Chapter & verse: Matthew 16:13-20
Emmanuel Frimpong hears Jesus’s call
Who is Jesus Christ? For some people, Jesus Christ was just a human being, the son of a carpenter and a woman who was not a virgin. For such people, it is unthinkable for Jesus Christ to be conceived by the Holy Spirit and there is no need to follow the teachings of Jesus Christ.
Throughout Matthew’s Gospel, Jesus Christ is seen as a teacher, a healer, and a miracle worker. The crowd was astonished because he did not teach as one of the Scribes but as one with authority. He told a paralysed man that his sins had been forgiven and that he should take his bed and go home. When he commanded a dumb man to speak, the crowd commented: ‘Never was anything like this seen in Israel’. But some people were only interested in Jesus’ miracles and this did not generate faith in them, or lead them to follow his teachings.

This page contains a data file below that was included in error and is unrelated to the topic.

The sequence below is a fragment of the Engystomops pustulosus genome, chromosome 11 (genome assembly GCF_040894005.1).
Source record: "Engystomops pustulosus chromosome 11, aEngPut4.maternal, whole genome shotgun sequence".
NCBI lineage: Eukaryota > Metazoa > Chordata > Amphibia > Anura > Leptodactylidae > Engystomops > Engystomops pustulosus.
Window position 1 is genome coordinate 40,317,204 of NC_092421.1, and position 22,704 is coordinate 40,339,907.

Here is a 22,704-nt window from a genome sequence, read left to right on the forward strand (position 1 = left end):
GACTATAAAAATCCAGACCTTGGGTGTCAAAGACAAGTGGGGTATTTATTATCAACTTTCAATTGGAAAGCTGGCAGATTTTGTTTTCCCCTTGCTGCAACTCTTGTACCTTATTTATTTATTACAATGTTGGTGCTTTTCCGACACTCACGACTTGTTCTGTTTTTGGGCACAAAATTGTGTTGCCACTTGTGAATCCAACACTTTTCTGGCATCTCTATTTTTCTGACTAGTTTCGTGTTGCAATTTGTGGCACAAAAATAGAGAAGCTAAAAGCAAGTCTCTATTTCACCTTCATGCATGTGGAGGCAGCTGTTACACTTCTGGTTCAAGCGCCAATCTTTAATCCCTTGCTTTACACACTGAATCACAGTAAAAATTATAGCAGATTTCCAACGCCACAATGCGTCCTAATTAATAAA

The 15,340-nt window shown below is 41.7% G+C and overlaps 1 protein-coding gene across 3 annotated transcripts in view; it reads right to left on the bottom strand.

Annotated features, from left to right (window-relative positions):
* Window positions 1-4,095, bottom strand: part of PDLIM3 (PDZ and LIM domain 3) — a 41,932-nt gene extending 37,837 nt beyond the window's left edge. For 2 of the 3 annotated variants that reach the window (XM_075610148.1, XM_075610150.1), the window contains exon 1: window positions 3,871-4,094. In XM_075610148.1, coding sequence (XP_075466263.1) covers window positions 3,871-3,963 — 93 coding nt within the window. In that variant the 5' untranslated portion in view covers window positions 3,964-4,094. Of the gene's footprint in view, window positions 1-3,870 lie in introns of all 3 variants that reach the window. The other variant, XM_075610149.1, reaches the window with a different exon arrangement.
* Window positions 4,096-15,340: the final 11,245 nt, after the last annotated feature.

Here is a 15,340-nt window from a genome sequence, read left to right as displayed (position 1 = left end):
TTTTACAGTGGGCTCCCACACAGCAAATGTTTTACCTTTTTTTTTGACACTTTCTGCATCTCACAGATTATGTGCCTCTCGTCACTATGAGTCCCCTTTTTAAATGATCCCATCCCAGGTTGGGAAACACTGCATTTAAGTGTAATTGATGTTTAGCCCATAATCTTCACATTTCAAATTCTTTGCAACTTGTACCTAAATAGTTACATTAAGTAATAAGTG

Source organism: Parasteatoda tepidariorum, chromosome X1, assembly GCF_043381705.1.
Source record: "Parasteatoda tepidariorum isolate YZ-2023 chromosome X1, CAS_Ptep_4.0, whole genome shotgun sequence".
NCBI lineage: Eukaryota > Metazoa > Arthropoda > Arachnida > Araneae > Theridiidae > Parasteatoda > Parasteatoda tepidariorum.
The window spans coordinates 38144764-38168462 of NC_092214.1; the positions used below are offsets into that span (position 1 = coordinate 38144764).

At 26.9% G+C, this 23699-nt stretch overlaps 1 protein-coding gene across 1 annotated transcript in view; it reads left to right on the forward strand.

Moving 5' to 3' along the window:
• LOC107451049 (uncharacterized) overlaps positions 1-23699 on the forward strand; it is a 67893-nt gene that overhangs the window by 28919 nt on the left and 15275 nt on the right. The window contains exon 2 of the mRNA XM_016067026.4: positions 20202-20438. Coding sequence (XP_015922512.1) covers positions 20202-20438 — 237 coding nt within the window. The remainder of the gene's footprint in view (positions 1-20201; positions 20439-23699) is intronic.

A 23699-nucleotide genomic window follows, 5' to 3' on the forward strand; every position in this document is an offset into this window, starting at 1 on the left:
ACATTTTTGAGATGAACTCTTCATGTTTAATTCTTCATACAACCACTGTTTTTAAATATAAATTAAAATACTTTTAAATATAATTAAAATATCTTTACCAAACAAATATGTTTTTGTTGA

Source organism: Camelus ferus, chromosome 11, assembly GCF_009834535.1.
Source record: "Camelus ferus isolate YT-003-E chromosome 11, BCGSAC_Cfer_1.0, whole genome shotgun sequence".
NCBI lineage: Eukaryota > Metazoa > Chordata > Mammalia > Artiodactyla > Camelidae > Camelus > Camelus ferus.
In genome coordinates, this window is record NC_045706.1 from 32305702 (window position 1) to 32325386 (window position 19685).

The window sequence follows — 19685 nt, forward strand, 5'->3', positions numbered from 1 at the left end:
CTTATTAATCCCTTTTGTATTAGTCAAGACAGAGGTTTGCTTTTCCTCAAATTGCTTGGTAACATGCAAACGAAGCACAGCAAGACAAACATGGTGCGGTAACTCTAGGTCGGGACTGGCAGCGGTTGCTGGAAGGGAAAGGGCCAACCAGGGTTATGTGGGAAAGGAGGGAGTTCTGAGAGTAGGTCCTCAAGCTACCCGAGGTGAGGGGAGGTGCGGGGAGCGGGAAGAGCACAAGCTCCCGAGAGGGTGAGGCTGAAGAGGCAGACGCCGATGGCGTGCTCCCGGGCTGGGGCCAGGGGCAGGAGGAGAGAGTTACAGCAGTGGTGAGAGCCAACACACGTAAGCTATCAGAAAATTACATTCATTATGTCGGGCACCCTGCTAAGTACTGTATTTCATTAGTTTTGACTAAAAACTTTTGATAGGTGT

Contrastingly, Jesus in a private, peaceful, and meditative setting, posed this question to his disciples: ‘Who do people say the Son of Man is?’ The disciples responded: ‘People say you are John the Baptist, others say Elijah and still others, Jeremiah or one of the prophets.’ The people thought of Jesus as one of the prophets who appeared in connection with the coming of the end times, forerunners who had come to build expectation for, and prepare hearts to receive, the Messiah. These people saw Jesus merely as a forerunner to the Messiah, and were thereby speaking out of ignorance, disobedience or deception.
‘But what about you?’ Jesus asked his disciples. Who do you say I am?’ The disciples had been with Jesus; they had experienced his teachings, miracles, the power he possessed, and he had revealed hidden truths about the kingdom to them. He was expecting them to know who he was, but instead they reiterated what other people thought of Jesus, as one of the forerunners of the Messiah…
Emmanuel Frimpong is a retired Ghanaian Presbyterian Minister who worships at East Dulwich Grove United Reformed Church
This is an extract from an article published in the October 2021 edition of Reform